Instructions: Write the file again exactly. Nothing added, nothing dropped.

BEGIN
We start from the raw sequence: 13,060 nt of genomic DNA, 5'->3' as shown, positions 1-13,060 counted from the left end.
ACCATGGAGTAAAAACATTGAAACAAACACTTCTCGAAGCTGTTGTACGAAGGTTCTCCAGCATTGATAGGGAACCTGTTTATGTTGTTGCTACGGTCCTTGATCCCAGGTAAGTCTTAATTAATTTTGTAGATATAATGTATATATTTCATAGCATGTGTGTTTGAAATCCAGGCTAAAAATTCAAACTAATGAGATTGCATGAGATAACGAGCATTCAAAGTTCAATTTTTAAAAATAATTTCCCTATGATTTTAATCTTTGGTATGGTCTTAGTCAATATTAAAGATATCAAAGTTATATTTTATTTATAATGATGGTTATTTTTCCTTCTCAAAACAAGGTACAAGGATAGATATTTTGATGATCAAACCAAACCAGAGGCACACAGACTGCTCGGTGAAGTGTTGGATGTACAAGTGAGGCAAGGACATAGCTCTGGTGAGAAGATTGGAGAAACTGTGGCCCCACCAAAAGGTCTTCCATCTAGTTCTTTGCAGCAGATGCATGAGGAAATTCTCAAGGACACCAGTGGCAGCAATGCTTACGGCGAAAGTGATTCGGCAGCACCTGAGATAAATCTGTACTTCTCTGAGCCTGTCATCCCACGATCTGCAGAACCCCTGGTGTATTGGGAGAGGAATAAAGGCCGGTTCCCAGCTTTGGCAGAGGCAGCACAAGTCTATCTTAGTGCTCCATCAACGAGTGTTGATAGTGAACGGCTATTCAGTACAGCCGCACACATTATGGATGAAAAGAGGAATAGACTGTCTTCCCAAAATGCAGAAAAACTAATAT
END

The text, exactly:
We start from the raw sequence: 13,060 nt of genomic DNA, 5'->3' as shown, positions 1-13,060 counted from the left end.
ACCATGGAGTAAAAACATTGAAACAAACACTTCTCGAAGCTGTTGTACGAAGGTTCTCCAGCATTGATAGGGAACCTGTTTATGTTGTTGCTACGGTCCTTGATCCCAGGTAAGTCTTAATTAATTTTGTAGATATAATGTATATATTTCATAGCATGTGTGTTTGAAATCCAGGCTAAAAATTCAAACTAATGAGATTGCATGAGATAACGAGCATTCAAAGTTCAATTTTTAAAAATAATTTCCCTATGATTTTAATCTTTGGTATGGTCTTAGTCAATATTAAAGATATCAAAGTTATATTTTATTTATAATGATGGTTATTTTTCCTTCTCAAAACAAGGTACAAGGATAGATATTTTGATGATCAAACCAAACCAGAGGCACACAGACTGCTCGGTGAAGTGTTGGATGTACAAGTGAGGCAAGGACATAGCTCTGGTGAGAAGATTGGAGAAACTGTGGCCCCACCAAAAGGTCTTCCATCTAGTTCTTTGCAGCAGATGCATGAGGAAATTCTCAAGGACACCAGTGGCAGCAATGCTTACGGCGAAAGTGATTCGGCAGCACCTGAGATAAATCTGTACTTCTCTGAGCCTGTCATCCCACGATCTGCAGAACCCCTGGTGTATTGGGAGAGGAATAAAGGCCGGTTCCCAGCTTTGGCAGAGGCAGCACAAGTCTATCTTAGTGCTCCATCAACGAGTGTTGATAGTGAACGGCTATTCAGTACAGCCGCACACATTATGGATGAAAAGAGGAATAGACTGTCTTCCCAAAATGCAGAAAAACTAATAT